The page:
A thesis submitted November 6, 2014 for the degree of Doctor of Philosophy and defended January 15, 2015.
The PhD School of Science
Faculty of Science, Niels Bohr Institute, Theoretical Quantum Physics, University of Copenhagen, Denmark
Prof. Anders S. Sørensen
Quantum repeaters and atomic ensembles
During the last couple of decades, quantum mechanics has moved from being primarily a theory describing the behaviour of microscopical particles in advanced experiments to being the foundation of a novel technology. One of the cornerstones in this new quantum technology is the strong correlations that can exist between remote quantum systems called entanglement. These correlations are exploited to detect eavesdroppers and construct unconditionally secure communication channels, enhance the sensitivity in various metrology schemes and construct powerful quantum computers, which can solve extremely hard problems. Quantum technology is, however, still premature, which is partly due to the fragile nature of these quantum correlations to noise. Extended research is therefore taking place to find robust quantum systems and protocols, which can move quantum technology from the specialized laboratories to practical applications.
In this thesis, I describe me and my collaborator’s work along these lines. The first part of the thesis describes our work on optimizing a novel protocol of how to distribute entanglement over large distances for the construction of secure communication channels. We modify a previous protocol, thereby enabling fast local processing, which greatly enhances the distribution rate. We then move on to describe our work on improving the stability of atomic clocks using entanglement. Entanglement can potentially push the stability of atomic clocks to the so-called Heisenberg limit, which is the absolute upper limit of the stability allowed by the Heisenberg uncertainty relation.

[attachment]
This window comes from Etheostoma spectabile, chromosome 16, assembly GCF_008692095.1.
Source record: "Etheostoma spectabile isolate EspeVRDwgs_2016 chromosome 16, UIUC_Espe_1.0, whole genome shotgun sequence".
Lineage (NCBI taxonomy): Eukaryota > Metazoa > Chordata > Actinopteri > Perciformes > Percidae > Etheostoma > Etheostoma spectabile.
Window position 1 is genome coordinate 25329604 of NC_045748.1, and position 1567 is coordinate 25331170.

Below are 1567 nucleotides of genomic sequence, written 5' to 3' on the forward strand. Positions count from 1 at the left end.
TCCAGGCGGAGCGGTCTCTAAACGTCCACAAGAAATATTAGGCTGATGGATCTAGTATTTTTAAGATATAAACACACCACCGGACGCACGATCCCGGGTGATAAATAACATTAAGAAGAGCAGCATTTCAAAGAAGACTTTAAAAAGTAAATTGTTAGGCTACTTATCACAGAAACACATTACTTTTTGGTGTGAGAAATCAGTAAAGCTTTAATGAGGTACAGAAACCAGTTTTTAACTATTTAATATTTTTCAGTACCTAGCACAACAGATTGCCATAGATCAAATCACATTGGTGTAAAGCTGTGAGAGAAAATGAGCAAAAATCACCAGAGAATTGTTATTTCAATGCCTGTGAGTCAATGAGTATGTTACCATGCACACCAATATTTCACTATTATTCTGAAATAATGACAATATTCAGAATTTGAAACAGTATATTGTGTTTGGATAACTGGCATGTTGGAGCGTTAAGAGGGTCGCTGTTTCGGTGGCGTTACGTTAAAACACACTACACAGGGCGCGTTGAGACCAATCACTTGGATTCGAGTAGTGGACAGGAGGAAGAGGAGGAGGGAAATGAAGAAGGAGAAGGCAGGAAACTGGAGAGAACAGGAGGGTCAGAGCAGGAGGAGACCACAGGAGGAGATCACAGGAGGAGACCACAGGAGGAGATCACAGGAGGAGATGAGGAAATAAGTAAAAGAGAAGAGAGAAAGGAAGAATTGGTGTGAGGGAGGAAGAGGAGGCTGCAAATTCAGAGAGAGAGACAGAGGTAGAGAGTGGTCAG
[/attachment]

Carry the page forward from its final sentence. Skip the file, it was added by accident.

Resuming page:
It has, however, been unclear whether entangled state’s enhanced sensitivity to noise would prevent reaching this limit. We have developed an adaptive measurement protocol, which circumvents this problem and allows for near-Heisenberg limited stability of atomic clocks. Furthermore, we describe how the operation of a clock can be altered to gain an exponential improvement of the stability even without entanglement. In the next part of the thesis, we describe our work on a novel type of heralded quantum gates with integrated error detection, which greatly enhances the performance of the gates at the expense of a finite but possible small failure probability. Such gates may facilitate fault tolerant quantum computation or high rate entanglement distribution. In the final part of the thesis, we describe our work on room temperature quantum memories and single photon sources. We have introduced a novel concept of motional averaging, which can be used in room-temperature systems, where fluctuations due to thermal motion is an issue. In particular, we have considered a system based on microcells filled with Cs-atoms, which can facilitate efficient quantum memories and coherent single photon sources at room temperature. Finally, we describe our work on optimizing entanglement distribution protocols based on optical cavitites and single emitters. We have compared entanglement generation schemes based on single - and two-photon detection and implemented the heralded gate described above together with a similar deterministic gate in order to swap the entanglement to large distances. We have then found the combination resulting in the highest distribution rate, which is shown to outperform one of the fastest distribution protocols based on atomic ensembles.